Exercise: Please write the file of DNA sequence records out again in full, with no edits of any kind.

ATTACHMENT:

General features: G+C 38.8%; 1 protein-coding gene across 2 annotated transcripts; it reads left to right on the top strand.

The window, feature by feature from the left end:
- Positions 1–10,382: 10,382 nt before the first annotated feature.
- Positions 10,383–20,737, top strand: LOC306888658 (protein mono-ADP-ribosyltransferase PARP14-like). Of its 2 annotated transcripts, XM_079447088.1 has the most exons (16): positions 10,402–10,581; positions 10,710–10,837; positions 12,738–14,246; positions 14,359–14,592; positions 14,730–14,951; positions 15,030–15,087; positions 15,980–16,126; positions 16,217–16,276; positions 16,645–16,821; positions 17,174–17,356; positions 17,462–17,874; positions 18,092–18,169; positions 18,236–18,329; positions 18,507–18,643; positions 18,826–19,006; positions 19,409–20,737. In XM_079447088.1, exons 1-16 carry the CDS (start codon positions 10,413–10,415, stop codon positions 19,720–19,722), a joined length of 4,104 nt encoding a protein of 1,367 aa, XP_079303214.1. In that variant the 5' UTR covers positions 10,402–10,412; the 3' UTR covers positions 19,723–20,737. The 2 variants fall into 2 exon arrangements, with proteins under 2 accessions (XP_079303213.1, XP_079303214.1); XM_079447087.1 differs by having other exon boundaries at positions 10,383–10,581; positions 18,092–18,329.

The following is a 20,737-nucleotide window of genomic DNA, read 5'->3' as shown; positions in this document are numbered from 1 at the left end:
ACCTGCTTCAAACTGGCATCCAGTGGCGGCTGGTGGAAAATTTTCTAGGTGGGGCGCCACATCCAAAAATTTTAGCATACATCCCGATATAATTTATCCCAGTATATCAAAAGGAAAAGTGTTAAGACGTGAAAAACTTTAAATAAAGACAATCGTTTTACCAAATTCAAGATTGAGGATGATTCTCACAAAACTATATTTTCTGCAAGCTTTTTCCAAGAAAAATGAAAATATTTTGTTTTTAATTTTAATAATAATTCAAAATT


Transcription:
General features: G+C 38.8%; 1 protein-coding gene across 2 annotated transcripts; it reads left to right on the top strand.

The window, feature by feature from the left end:
- Positions 1–10,382: 10,382 nt before the first annotated feature.
- Positions 10,383–20,737, top strand: LOC306888658 (protein mono-ADP-ribosyltransferase PARP14-like). Of its 2 annotated transcripts, XM_079447088.1 has the most exons (16): positions 10,402–10,581; positions 10,710–10,837; positions 12,738–14,246; positions 14,359–14,592; positions 14,730–14,951; positions 15,030–15,087; positions 15,980–16,126; positions 16,217–16,276; positions 16,645–16,821; positions 17,174–17,356; positions 17,462–17,874; positions 18,092–18,169; positions 18,236–18,329; positions 18,507–18,643; positions 18,826–19,006; positions 19,409–20,737. In XM_079447088.1, exons 1-16 carry the CDS (start codon positions 10,413–10,415, stop codon positions 19,720–19,722), a joined length of 4,104 nt encoding a protein of 1,367 aa, XP_079303214.1. In that variant the 5' UTR covers positions 10,402–10,412; the 3' UTR covers positions 19,723–20,737. The 2 variants fall into 2 exon arrangements, with proteins under 2 accessions (XP_079303213.1, XP_079303214.1); XM_079447087.1 differs by having other exon boundaries at positions 10,383–10,581; positions 18,092–18,329.

The following is a 20,737-nucleotide window of genomic DNA, read 5'->3' as shown; positions in this document are numbered from 1 at the left end:
ACCTGCTTCAAACTGGCATCCAGTGGCGGCTGGTGGAAAATTTTCTAGGTGGGGCGCCACATCCAAAAATTTTAGCATACATCCCGATATAATTTATCCCAGTATATCAAAAGGAAAAGTGTTAAGACGTGAAAAACTTTAAATAAAGACAATCGTTTTACCAAATTCAAGATTGAGGATGATTCTCACAAAACTATATTTTCTGCAAGCTTTTTCCAAGAAAAATGAAAATATTTTGTTTTTAATTTTAATAATAATTCAAAATT